The Rivers Trust, the leading environmental charity dedicated to protecting and conserving the UK’s and Ireland’s rivers, lakes, and waterways, is rallying the public in Northern Ireland to support Unblocktober, a crucial campaign aimed at safeguarding rivers and water ecosystems.
This month-long initiative encourages people to think before they flush and adopt simple yet impactful habits to prevent harmful commonplace household items from clogging our sewers and polluting our waterways.
The Rivers Trust’s All-Ireland Director Mark Horton said: “Unblocktober is all about taking small steps that collectively make a big difference. Remember, only the 3 Ps (pee, poo, and paper) should be flushed down the toilet. By not flushing items such as wet wipes, cotton buds, condoms, nappies, contact lenses, masks, razor blades, sanitary products or plasters down the toilet or oils, butter, or cooking sauces down drains, we can have a positive impact on river health in Northern Ireland, and prevent our sewers from backing up sewage into our streets and our homes, or flowing into our waterways.
"Our rivers are the lifeblood of our communities, providing us with drinking water, recreational spaces, and critical habitats for wildlife. However, they are under constant threat from the disposal of non-biodegradable materials into our drainage systems. Unblocktober is an opportunity for everyone to unite and protect these invaluable natural resources. Hopefully, we encourage good habits that will extend beyond October across the rest of the year once this issue has been highlighted."
“This campaign requires minimal effort from participants and costs nothing in taking part, yet its impact is immeasurable. By making simple changes in our daily routines, we can collectively prevent thousands of harmful items from entering our rivers and harming the environment.”
Millions of wet wipes are flushed down toilets every year, leading to severe consequences for our rivers and aquatic ecosystems. Wet wipes are the single biggest cause of fatbergs that block sewage systems and are a significant contributor towards littering in waterways. This is because almost all wet wipes contain strong fibres, often containing plastic, which means they do not break down in sewers, unlike toilet paper.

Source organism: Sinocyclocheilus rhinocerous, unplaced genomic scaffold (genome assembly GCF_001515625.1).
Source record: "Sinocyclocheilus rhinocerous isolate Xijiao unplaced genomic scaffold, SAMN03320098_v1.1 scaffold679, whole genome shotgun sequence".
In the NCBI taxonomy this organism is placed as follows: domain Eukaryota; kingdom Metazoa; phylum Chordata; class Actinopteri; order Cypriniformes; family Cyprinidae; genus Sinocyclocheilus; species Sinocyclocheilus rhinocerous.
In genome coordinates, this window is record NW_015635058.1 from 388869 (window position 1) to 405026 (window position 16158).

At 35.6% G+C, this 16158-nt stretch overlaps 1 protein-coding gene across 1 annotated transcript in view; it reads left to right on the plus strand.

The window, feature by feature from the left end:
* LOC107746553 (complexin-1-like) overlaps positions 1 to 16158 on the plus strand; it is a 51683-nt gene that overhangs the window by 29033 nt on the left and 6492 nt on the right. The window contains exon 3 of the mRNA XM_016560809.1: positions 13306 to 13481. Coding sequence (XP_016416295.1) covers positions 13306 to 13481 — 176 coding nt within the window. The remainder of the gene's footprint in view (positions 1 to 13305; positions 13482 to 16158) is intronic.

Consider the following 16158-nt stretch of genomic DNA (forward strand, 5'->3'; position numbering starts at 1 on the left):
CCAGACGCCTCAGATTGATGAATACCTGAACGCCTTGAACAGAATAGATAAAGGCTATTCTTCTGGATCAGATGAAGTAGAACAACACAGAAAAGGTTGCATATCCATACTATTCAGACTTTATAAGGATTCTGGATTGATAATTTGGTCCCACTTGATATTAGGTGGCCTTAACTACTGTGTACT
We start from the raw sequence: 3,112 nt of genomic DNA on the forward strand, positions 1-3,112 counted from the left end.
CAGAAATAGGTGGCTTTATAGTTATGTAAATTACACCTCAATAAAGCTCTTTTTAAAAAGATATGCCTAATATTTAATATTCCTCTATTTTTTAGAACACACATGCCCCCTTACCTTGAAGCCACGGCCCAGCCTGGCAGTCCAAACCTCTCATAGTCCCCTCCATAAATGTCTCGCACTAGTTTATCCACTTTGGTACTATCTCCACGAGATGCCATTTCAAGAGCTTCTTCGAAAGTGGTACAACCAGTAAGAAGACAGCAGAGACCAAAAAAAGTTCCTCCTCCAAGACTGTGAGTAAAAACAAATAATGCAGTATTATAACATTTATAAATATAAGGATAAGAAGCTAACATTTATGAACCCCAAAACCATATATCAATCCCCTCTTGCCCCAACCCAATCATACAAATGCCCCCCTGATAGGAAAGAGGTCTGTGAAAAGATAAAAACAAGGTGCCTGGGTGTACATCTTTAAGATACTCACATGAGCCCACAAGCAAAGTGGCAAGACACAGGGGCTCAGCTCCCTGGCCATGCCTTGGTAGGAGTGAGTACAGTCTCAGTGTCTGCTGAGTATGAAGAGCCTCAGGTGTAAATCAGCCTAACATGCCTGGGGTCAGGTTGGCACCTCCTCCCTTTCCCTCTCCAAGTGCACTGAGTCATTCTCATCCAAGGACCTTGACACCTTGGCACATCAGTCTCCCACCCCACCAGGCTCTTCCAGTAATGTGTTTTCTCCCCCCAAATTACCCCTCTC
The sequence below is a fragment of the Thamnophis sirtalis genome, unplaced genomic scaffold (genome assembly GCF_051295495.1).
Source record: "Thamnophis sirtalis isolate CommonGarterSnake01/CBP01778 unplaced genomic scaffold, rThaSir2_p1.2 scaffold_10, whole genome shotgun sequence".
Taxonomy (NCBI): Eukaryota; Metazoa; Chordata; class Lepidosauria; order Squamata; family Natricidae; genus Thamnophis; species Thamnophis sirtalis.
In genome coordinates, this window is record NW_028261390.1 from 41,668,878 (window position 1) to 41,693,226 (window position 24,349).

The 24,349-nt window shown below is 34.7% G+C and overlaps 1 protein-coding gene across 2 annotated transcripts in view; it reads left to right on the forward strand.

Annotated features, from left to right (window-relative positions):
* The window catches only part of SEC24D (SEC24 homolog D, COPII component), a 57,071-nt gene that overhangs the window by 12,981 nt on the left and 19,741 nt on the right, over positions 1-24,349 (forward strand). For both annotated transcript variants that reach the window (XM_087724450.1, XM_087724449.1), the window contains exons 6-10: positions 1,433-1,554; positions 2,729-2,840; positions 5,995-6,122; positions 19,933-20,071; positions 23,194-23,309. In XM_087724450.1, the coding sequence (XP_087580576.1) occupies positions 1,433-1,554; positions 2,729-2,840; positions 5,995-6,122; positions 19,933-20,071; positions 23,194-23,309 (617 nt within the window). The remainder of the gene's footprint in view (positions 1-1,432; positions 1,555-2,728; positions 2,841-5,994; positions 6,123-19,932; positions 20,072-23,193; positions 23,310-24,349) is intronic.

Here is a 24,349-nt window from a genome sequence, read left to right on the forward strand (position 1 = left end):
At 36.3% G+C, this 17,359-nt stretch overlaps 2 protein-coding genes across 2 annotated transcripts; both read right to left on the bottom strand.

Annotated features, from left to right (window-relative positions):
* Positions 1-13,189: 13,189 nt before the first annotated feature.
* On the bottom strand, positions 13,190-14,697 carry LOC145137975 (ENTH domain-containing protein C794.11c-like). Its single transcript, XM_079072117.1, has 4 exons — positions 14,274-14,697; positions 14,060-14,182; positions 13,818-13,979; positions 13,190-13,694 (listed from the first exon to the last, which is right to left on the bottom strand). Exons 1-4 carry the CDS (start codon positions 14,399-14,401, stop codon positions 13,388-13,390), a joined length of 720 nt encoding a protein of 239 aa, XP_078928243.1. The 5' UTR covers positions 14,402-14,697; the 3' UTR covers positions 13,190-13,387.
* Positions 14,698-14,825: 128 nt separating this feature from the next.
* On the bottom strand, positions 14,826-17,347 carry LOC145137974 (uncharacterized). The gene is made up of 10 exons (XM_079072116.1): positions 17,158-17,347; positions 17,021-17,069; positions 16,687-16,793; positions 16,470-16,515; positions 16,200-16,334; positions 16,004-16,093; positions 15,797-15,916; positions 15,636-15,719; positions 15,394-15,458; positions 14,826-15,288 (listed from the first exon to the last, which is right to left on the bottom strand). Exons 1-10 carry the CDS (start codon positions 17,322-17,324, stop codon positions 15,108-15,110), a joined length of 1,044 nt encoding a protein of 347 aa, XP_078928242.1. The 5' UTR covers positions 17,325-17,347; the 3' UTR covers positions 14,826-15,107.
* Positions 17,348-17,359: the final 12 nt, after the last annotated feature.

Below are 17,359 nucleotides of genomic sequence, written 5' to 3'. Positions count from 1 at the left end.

Across the UK, there are approximately 300,000 sewer blockages annually, costing the economy £100 million. Thousands of properties suffer sewer flooding, creating misery for homeowners and businesses, leading to high clean-up bills and increased insurance costs.
In Northern Ireland, figures released earlier this year by NI Water showed that wet wipes account for 93% of the material blocking pipes. The rest are down to sanitary pads, tampons, and cotton buds. These blockages can cause sewage leaks, with around 900 danger points identified across the system.
Mark concluded: “In the last ten years, Northern Ireland Water has spent over £1.5 billion investing in water and wastewater infrastructure, but no amount of investment will completely stop blocked pipes if people continue to flush wipes, sanitary items, and cotton buds down the toilet. These products do not biodegrade, and they end up blocking sewers, polluting rivers, and washing up on beaches. Since the pandemic, our local Rivers Trusts, working to conserve the freshwater environment across Northern Ireland and Ireland, are seeing increasing numbers of wet wipes and non-biodegradable plastics during their frequent litter picks.
“We all have a part to play in protecting our freshwater and marine environments. Unblocktober reminds us there are simple but effective ways in our everyday lives we can all take actions that show we care about our rivers in Northern Ireland.”